With this plan, our dreams are being realized. Because as doulas and birth facilitators, we wanted the women of Venezuela’s poorest communities to also receive this support and this education, this preparation, so that their experience in pre, during ,and post-birth with breast-feeding was harmonious and they wouldn’t have to pay for it. And this miracle was created with president Maduro. He created the plan, and we all jumped on board. And in the beginning, it was amazing because the women came in the thousands wanting to be trained. Of course, we couldn’t train them all at the same time.

The plan said 10,000 women should be trained. Why 10,000? Because according to the statistics, 500,000 babies are born each year in Venezuela. So that would mean that 500,000 were pregnant and had their babies. So the idea is that each of these 10,000 women promotors could accompany 50 women over one year. The idea is that each woman could have support. There’s something important to highlight here. We are not just talking about just giving them classes. This is not about teaching them about a law. This is not about something that is outside of the interests of these women. Sometimes they are alone. Sometimes they are in very vulnerable situations not just financially, but with domestic violence. So it’s important that the women are close to where they live.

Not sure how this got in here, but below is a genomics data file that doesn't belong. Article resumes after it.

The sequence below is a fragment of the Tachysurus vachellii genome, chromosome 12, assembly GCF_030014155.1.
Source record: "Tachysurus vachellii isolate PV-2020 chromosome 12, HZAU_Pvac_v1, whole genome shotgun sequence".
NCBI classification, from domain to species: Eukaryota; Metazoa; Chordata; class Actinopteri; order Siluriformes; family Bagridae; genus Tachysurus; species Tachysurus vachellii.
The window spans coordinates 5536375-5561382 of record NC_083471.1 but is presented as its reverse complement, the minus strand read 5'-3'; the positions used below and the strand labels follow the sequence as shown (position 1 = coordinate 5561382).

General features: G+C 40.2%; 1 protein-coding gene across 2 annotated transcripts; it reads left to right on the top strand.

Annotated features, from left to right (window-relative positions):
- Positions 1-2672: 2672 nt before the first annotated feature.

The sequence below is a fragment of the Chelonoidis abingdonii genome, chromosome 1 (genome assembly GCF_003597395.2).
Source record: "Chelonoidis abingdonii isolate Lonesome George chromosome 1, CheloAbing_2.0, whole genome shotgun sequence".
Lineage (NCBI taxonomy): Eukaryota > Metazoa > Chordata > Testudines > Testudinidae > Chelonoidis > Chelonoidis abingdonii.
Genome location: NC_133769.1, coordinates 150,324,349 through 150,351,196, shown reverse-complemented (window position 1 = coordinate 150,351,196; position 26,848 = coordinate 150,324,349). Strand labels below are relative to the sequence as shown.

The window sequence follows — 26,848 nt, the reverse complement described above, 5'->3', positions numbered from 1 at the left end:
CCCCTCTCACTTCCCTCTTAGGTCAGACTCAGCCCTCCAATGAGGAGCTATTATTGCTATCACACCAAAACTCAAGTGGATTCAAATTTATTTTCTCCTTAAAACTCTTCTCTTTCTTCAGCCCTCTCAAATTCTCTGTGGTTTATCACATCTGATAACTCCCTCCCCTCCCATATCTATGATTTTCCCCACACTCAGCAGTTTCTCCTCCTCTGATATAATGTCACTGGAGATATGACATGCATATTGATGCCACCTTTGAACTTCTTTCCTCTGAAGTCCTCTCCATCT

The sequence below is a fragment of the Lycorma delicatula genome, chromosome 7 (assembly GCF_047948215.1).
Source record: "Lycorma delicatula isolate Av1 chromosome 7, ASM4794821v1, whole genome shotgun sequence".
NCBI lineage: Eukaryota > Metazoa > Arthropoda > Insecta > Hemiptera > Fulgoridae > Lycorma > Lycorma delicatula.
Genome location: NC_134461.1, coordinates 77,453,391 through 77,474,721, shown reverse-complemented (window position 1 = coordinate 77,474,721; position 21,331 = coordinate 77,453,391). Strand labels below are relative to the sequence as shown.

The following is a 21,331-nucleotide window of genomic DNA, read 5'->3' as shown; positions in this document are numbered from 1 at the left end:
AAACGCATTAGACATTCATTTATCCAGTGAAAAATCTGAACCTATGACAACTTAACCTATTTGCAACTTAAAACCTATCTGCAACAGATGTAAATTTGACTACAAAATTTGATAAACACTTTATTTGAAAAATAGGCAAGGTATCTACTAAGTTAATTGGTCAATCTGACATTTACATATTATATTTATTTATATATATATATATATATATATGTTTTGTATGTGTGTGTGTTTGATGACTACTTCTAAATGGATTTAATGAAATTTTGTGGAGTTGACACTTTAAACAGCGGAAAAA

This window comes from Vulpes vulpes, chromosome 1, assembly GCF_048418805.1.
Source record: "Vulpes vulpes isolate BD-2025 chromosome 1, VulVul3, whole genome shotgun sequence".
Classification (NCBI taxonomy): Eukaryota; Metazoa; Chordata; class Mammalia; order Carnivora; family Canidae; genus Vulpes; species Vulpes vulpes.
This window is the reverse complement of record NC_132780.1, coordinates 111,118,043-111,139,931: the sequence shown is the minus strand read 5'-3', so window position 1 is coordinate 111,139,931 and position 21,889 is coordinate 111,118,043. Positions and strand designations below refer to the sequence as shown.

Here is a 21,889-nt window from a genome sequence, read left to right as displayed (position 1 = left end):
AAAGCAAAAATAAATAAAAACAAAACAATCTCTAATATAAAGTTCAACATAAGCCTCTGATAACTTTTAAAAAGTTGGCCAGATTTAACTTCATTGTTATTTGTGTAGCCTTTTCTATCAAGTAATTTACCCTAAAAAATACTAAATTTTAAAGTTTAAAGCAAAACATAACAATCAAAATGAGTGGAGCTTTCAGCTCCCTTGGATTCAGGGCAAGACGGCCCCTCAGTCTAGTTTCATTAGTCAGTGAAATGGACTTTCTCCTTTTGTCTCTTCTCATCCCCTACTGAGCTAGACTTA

The promoter should go do her work in the community where she lives, and she will contact the pregnant women in her neighborhood or the women who are nursing. And she is going to support them and accompany them to live their experience in a more conscious way. We want for women who decide to continue with their pregnancy, because that’s their decision, we want them to be conscious that they need to take care of themselves; that they need to go to the doctor; that they need to take their vitamins; that if there is domestic violence, the Venezuelan state has policies and laws that protect the rights of the women against violence. Many women don’t know, in particular women in the poorest communities. So promotors have the tools and the information, and they help women to become empowered; that they feel that they are no longer alone.

On the day of the birth, the promotor is not going to accompany the mother because we haven’t yet trained birth facilitators or doulas. But what they are going to do is give them the tools. The National Humanized Birth Plan has a key component, which are the pregnancy birth circles. This is a meeting that takes place once a week for two hours. The humanized birth promotor, who was trained to facilitate this, brings the mothers together in their community close to where they live. During these two hours, we do three important things. The first half-hour we do physical activity, which are all prenatal activities. Afterward, one hour of sharing ideas and Shared Reflection over basic issues: food; rest; nutrition; the issue of interpersonal relations, which is so important during pregnancy–strengthening this connection with the baby inside.